• Nomination for "Outstanding Performance by an Ensemble in a Comedy Series" for The Office in 2009
In 2005, he worked in a TV commercial for Wendy's. He also appeared in a commercial for AT&T.
He made his debut in movies in the year 2005 in the film Elizabethtown.
He held a consultant position of the U.S. Department of Health and Center for Disease Control, American Red Cross, Illinois State Attorney's Office Health Task Force, and Academy of Education Development.
He has worked in several Chicago City departments including Department of Health and the Board of Education.
Baker has worked in numerous national commercials, feature films, and stage productions.
Leslie has a degree in Psychology from Loyola University. He also earned a degree in human services administration from Spertus College of Judaica.
Leslie: (on the pilot of The Office) You know what happens with pilots. You shoot them and they go to the land of pilot world and you never hear from them again. So we do the pilot. The morning we were shooting, Kevin Riley, who was with NBC at the time, and everybody was there, and the suits were all sitting around in chairs and, you know, all right, okay. We sat down and we started to read the script. At that moment I was like, I see it. I feel it. And I think even the suits at NBC were impressed by the collection of people we have here.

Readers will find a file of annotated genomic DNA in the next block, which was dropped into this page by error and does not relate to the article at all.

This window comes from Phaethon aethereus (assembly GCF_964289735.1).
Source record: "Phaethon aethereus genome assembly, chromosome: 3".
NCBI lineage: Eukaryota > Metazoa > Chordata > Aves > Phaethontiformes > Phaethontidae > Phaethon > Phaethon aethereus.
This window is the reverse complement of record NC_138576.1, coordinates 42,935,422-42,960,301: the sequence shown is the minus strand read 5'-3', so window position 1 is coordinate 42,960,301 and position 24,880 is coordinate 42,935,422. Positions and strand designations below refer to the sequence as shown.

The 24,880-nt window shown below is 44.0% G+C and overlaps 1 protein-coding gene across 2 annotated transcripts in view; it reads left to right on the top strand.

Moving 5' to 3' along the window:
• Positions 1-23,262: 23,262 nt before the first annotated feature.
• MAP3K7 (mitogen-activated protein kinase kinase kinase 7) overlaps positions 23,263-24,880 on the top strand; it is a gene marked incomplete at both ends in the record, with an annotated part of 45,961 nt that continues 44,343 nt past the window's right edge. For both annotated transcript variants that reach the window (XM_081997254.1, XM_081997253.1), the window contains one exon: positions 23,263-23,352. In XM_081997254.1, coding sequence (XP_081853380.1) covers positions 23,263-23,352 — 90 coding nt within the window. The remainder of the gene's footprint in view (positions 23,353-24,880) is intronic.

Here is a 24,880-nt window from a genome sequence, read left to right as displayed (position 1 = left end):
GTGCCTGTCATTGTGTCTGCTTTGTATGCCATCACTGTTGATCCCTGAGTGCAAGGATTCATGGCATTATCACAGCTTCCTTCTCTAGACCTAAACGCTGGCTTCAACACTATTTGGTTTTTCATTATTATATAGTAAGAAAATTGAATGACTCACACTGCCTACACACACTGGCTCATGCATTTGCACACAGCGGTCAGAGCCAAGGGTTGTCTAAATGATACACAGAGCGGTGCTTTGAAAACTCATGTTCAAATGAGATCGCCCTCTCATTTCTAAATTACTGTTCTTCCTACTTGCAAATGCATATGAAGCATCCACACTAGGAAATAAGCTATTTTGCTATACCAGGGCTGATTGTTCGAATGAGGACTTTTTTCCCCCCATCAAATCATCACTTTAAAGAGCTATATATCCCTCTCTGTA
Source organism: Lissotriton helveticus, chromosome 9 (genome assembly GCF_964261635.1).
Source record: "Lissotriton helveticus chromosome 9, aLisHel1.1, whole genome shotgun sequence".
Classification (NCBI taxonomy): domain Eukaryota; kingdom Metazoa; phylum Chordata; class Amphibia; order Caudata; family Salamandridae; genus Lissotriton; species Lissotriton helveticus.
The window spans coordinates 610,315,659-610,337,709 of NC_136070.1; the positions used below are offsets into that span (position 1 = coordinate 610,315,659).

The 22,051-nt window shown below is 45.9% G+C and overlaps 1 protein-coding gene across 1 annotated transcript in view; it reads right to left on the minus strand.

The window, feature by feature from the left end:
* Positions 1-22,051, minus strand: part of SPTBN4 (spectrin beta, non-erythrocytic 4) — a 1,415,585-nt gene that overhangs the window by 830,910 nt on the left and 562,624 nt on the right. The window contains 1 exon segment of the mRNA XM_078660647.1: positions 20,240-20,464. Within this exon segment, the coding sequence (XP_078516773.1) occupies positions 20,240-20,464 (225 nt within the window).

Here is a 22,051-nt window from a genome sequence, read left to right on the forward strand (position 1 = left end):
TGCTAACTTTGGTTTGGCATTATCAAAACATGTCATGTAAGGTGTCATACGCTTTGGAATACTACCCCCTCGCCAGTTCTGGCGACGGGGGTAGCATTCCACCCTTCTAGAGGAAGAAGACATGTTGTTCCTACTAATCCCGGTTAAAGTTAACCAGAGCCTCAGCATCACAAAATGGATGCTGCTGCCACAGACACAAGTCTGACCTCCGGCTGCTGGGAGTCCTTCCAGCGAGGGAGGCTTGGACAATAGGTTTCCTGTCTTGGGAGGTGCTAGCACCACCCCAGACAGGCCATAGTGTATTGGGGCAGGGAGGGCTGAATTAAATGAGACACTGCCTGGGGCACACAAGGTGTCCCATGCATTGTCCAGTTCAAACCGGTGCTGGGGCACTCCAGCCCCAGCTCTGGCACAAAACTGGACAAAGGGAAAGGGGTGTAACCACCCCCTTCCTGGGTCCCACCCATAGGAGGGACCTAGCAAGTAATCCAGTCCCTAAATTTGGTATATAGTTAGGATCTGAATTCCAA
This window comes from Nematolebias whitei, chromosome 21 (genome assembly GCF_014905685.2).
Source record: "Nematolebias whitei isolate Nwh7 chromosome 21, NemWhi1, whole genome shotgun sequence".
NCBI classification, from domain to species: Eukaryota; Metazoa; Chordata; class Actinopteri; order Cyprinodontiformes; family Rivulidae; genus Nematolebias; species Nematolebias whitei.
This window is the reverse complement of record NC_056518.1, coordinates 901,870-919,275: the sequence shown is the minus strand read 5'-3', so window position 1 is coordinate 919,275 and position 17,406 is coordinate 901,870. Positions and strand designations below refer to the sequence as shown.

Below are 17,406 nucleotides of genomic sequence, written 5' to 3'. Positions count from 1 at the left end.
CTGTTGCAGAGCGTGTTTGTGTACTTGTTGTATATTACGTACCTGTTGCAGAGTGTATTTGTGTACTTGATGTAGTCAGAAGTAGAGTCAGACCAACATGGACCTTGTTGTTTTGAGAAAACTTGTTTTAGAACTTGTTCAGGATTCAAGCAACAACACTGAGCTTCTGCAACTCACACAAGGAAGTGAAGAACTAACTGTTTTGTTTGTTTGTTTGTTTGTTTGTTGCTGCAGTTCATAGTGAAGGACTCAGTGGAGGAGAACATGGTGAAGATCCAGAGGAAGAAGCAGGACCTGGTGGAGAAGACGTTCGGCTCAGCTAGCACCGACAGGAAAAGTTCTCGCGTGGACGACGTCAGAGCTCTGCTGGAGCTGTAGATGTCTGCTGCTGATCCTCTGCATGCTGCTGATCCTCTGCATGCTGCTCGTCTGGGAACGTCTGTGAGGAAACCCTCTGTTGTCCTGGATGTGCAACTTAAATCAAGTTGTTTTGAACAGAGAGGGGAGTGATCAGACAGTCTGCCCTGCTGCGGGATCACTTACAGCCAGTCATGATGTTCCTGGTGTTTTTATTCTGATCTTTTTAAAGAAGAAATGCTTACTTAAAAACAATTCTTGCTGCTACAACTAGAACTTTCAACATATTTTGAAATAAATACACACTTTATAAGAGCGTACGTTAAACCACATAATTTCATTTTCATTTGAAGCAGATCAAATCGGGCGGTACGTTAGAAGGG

Leslie: (on moving to L.A) It just felt right. I had been to L.A. once before, looked around and taken an acting course at this place called TVI. I signed up for it like a year before and they would bring in casting directors and agents where you meet and you had to do your monologues in front of them and if they liked it then they would want to represent you. So I happened to meet an agent and he was on me to move out here. When I made the move, I didn't even tell him I was coming. I got here, got settled in my apartment and then I called him one day and I said, "You probably don't remember me, but"-- He said, "Leslie I know who you are. I remember you. When are you moving?" I said "I'm actually here." He saw me the next day and I got the first part he sent me out on.